February 27, 2012

The Sked: SUNDAY OSCAR Ratings (Almost Official)

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Written by: Mitch Salem
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>The ratings are almost official for the 84th Academy Awards.  The initial fast nationals have been correctly adjusted for each time zone’s live feed pattern, and now there is just one more processing step at Nielsen to make the rating official.  (The final step usually changes the rating at most one tenth of a rating point.)  The Academy Awards is now looking like an 11.7 rating Adult 18-49, about the same as last year and comfortably ahead of the record low in 2008.  The Grammys (14.1) will stand as the top-rated entertainment special with young adults this year.

In terms of all viewers (ages 2+), the Oscar telecast averaged 39.3 million viewers, almost 5% ahead of last year.  Thanks to population growth and an aging Oscar audience, there are now four Oscar ceremonies with lower 2+ audiences (2006, 2008, 2009 and 2011). 


           ACADEMY AWARDS Telecast Viewership
               Adult   Viewers
               18-49     2+     
               Rating  millions  BEST PICTURE
   2012 Feb 26  11.7    39.3     The Artist   ALMOST OFFICIAL
                10.4*   32.9*    The Artist*  SHOWBUZZ FORECAST
   2011 Feb 27  11.8    37.6     The King’s Speech
   2010 Mar  7  13.3    41.6     The Hurt Locker
   2009 Feb 22  12.1    36.9     Slumdog Millionaire
   2008 Feb 24  10.7    31.8     No Country for Old Men
   2007 Feb 25  14.1    39.9     The Departed
   2006 Mar  5  13.9    38.6     Crash
   2005 Feb 27  15.1    42.2     Million Dollar Baby
   2004 Feb 29  15.3    43.6     Lord of the Rings:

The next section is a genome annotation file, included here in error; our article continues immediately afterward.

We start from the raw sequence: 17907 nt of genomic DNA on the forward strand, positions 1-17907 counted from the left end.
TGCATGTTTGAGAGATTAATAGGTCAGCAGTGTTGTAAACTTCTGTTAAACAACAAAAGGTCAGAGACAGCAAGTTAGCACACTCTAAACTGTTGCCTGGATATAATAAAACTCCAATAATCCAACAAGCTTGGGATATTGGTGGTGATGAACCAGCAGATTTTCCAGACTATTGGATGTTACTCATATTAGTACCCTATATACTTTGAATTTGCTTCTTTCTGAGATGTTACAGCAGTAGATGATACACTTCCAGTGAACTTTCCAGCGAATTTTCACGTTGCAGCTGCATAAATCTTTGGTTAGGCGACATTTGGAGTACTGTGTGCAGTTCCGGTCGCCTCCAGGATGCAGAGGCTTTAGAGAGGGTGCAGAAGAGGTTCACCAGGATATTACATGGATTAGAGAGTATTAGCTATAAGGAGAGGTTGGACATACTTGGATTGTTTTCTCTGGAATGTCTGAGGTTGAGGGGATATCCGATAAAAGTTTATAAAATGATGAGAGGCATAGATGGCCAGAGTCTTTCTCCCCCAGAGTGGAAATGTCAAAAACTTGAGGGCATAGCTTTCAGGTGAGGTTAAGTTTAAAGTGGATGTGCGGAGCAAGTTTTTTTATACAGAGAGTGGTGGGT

Return of the King

So the 2012 ratings were not nearly as low as we forecast.  They are not disastrous — better described as in line with soft numbers of recent years.  After all, in today’s environment an 11.7 rating with young adults and 39+ million viewers is nothing to sneeze at.  But the Grammy Awards and the NFL show that live, relevant content can do the seeming impossible: increase TV audiences amid wrenching technological change.  Losing Eddie Murphy as host (and even scarier, Brett Ratner as the show’s producer) turned out to be a great thing.  Billy Crystal’s return (in all his love-it-or-hate-it Borscht Belt glory) was perfect for the older audience.  

Looking forward though, can the Academy and ABC recruit enough younger viewers to move the rating back toward a 13 or even higher?  As with box office performance, the answer lies in the movies themselves.  Instead of several well-crafted $50 million (or even less) grossing films, a couple of excellently-made $150+ million box office films in the running for major awards would generate the kind of interest and suspense that could push the rating as high as a 14 or 15.  Even it today’s fragmented media marketplace, it would be possible.  It’s the difference between an effete contest featuring films that most people maybe have heard of and a grudge-match starring movies that a broad cross-section of the TV audience has actually seen.  In contrast, no amount of tinkering to the broadcast itself (more downloaded apps, a “hip” young host, more/fewer clips, more/less dancing) is going to draw a larger young audience.  If anything, deviating too much from the formula will only alienate the older base, on which the franchise is built.  At its heart, the Oscars is the Super Bowl for women and movie fans.  Invite broadly appealing, well-matched films and stars to the arena, and viewers of all ages will show up.          


About the Author

Mitch Salem
MITCH SALEM has worked on the business side of the entertainment industry for 20 years, as a senior business affairs executive and attorney for such companies as NBC, ABC, USA, Syfy, Bravo, and BermanBraun Productions, and before that, at the NY law firm of Weil, Gotshal & Manges. During all that, he has more or less constantly been going to the movies and watching TV, and writing about both since the 1980s. His film reviews also currently appear on and In addition, he is co-writer of an episode of the television series "Felicity."